The Women's Aid movement, among others, has been particularly influential in this respect. Campaigns to raise awareness about the nature and prevalence of such behaviour have challenged male ideology and the resultant gender inequalities, and such campaigning has culminated in a range of measures that both protects and empowers the victims, whilst punishing the perpetrator. Recognising that the main reason for women staying in abusive relationships was due to their having nowhere else to go, Women's Aid and the Refuge movement have been instrumental in the establishment of 'safe houses' and alternative accommodation, enabling battered women to escape abuse, thus addressing the material inequalities between men and women. In December 2002, the New Labour government, as part of their commitment to reducing social exclusion, announced a new scheme that saw the implementation of a new national helpline, coupled with the development of more refuge space for victims of male violence (Guardian, 11.12.02). The current legal framework, informed by such feminist campaigns, involves measures by both the civil law and the criminal justice system to address this problem. Protection against domestic violence has been enhanced through provisions under the Family Law Act, 1996 and the Protection from Harassment Act, 1996. Together with these, a Home Office Circular issued in 1990, stipulated new requirements for police practice, which has led to both a gradual institutional change in the way domestic violence is perceived and the establishment of specialist Domestic Violence Units. These measures go some way to challenging the assumptions underlying the 'private' model of the family. There indeed seems to be more awareness throughout society that traditional views of the causes of domestic violence oversimplify, and to some extent, reinforce the problem, and although traces of this explanation remain in common sense understandings, many do not now readily accept this explanation. The redefinition of domestic violence as a public issue, rather than a private problem, can be contrasted against the way in which poverty has been conceptualised. ...read more.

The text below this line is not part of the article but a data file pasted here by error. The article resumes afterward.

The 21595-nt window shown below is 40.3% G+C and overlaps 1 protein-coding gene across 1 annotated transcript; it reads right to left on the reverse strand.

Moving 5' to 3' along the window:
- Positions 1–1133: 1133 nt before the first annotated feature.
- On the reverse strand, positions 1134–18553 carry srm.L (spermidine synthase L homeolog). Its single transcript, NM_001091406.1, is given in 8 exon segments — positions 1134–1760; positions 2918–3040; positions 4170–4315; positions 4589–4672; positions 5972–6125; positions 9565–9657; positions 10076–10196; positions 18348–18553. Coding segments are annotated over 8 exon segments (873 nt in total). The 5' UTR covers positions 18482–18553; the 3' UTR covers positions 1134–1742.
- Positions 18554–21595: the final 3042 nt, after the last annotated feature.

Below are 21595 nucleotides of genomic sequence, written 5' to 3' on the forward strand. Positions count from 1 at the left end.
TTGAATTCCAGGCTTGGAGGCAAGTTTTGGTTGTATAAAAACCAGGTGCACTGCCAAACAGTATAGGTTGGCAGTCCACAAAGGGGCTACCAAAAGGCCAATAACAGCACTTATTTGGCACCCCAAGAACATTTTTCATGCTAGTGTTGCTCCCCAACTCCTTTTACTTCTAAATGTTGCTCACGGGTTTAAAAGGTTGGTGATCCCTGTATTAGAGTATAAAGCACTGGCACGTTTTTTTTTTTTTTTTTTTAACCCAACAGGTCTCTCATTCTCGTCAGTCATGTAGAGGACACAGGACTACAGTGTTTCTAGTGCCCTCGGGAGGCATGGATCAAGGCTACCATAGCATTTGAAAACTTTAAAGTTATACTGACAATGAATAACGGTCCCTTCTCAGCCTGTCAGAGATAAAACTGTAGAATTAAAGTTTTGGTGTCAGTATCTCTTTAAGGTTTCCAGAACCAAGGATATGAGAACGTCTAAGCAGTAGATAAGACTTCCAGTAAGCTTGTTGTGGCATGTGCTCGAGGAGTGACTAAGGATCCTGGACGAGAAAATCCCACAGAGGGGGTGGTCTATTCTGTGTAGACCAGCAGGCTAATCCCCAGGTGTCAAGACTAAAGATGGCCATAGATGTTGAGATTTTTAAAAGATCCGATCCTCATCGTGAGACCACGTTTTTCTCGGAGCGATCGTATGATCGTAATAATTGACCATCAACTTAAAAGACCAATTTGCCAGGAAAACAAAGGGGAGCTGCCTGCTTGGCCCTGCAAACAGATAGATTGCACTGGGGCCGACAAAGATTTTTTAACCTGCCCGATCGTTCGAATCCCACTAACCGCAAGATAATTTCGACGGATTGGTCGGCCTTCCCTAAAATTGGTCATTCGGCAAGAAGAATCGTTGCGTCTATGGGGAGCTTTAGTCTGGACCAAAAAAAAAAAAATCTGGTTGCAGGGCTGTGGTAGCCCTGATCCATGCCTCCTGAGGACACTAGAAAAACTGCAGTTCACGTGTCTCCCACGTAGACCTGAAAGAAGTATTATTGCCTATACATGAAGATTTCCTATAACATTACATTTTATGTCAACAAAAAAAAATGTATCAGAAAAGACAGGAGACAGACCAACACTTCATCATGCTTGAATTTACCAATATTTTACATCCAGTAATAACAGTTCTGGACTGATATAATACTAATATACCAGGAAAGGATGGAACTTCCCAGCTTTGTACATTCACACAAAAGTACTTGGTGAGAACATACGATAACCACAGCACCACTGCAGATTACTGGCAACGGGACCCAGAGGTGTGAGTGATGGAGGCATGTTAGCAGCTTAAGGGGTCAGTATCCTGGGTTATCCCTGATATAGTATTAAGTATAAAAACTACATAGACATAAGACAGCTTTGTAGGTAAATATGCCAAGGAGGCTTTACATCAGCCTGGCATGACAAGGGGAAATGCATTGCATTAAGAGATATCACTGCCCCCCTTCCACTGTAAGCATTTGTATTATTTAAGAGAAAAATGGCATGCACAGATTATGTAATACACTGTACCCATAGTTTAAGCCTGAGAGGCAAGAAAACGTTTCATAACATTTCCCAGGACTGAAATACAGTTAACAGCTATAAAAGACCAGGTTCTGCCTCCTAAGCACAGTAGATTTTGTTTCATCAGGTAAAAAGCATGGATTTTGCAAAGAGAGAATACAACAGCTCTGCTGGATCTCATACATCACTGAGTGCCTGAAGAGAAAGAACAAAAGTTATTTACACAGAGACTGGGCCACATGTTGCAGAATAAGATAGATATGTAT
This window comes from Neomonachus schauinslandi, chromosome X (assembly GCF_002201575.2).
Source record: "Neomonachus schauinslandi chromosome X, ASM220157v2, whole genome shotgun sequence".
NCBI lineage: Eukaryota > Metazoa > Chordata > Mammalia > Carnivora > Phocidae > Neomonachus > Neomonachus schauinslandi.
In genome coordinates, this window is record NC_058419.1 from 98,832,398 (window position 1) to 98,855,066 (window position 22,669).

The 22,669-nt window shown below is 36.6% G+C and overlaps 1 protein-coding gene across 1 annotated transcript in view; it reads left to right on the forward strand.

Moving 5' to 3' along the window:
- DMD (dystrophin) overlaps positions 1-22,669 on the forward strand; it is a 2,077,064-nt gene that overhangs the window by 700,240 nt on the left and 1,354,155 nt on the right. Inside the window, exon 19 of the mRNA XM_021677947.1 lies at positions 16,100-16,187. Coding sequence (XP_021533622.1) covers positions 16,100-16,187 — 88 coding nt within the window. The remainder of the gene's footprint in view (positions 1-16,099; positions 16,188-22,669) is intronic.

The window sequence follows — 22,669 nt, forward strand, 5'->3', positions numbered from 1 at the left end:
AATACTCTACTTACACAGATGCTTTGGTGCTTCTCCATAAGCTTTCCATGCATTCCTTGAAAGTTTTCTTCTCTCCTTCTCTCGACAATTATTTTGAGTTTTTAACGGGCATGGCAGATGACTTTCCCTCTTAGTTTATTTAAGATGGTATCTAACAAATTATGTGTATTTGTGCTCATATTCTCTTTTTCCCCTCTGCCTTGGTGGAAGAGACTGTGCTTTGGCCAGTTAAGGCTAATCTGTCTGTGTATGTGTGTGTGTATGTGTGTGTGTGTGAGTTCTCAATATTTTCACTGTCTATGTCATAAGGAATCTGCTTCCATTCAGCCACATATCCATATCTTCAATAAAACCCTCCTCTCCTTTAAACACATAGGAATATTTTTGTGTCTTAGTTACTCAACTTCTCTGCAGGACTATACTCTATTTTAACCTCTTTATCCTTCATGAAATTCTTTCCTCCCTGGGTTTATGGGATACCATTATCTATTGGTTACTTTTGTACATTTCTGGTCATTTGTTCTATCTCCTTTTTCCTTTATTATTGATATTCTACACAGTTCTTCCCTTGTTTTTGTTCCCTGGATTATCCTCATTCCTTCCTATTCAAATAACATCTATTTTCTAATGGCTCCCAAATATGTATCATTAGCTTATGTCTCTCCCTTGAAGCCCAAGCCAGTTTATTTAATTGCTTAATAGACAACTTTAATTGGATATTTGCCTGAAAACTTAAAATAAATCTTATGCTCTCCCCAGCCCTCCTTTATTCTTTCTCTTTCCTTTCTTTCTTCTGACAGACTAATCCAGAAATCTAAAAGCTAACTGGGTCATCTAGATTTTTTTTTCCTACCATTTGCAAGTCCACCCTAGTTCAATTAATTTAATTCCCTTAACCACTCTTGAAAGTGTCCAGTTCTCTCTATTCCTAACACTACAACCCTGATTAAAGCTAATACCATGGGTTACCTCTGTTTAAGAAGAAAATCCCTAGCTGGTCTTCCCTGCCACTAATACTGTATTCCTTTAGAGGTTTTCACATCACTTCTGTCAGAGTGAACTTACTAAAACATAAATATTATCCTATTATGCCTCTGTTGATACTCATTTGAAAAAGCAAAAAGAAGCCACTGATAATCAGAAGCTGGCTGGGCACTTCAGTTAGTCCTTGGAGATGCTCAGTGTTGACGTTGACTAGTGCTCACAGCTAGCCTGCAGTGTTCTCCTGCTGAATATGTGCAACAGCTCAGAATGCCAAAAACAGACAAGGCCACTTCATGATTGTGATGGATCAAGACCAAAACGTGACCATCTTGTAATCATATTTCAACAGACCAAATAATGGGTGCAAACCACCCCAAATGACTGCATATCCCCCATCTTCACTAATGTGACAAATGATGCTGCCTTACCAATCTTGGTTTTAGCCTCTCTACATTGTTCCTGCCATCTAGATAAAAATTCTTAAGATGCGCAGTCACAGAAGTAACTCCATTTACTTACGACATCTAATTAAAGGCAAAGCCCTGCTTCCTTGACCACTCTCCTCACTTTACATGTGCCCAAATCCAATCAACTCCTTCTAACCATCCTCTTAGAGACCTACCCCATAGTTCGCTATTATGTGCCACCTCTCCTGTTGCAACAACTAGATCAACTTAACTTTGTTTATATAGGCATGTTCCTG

According to Gordon (1991) average earnings of African Caribbean and Asian men are around one fifth those of white men. Thus there is strong evidence for what Cochrane (1993) terms the 'racialization of poverty'. In conclusion, and given the arguments put forward with regard to poverty, along with those for domestic violence, how useful is ' the family' to an understanding of the explanations of, and solutions to, social problems? Discourses about 'the family' tend to assume the model of the traditional male breadwinner model. However, the diversity of family forms outlined above, such as lone parent families and the increase in single person households, along with high levels of male unemployment, are increasingly undermining this model of 'the family'. Nevertheless, it is still used as the standard against which all other family forms are measured. Indeed, the 'underclass' debate makes explicit this supposed 'norm' in defining all other types as 'deviant' and as such, a threat to mainstream society. However, there is evidence that those defined as belonging to some sort of 'underclass' share the same aspirations in terms of material security, and believe in the work ethic as a means to achieve those goals (Stepney et al. 1999). Thus to claim that they are in some way 'abnormal' merely serves to stigmatise them, whilst denying the substantial negative effects of such labelling. Comparisons can be made with familial explanations of domestic violence. Feminists have argued that men who abuse their partners are not 'pathological' individuals; they are merely products of a patriarchal society characterized by masculine ideals of dominance, strength and superiority. Indeed, Goldner et al (1990) argue that couples in violent relationships internalize in extremis the gender premises upon which the traditional family is based. Given these points, it would seem that 'the family' in whatever form, is impacted by, and often reflects, the power inequalities inherent in a white, patriarchal social structure. It would thus make more sense for policy makers to examine the flaws in this particular system when looking for explanations of social problems, rather than to blame and punish individual families. ...read more.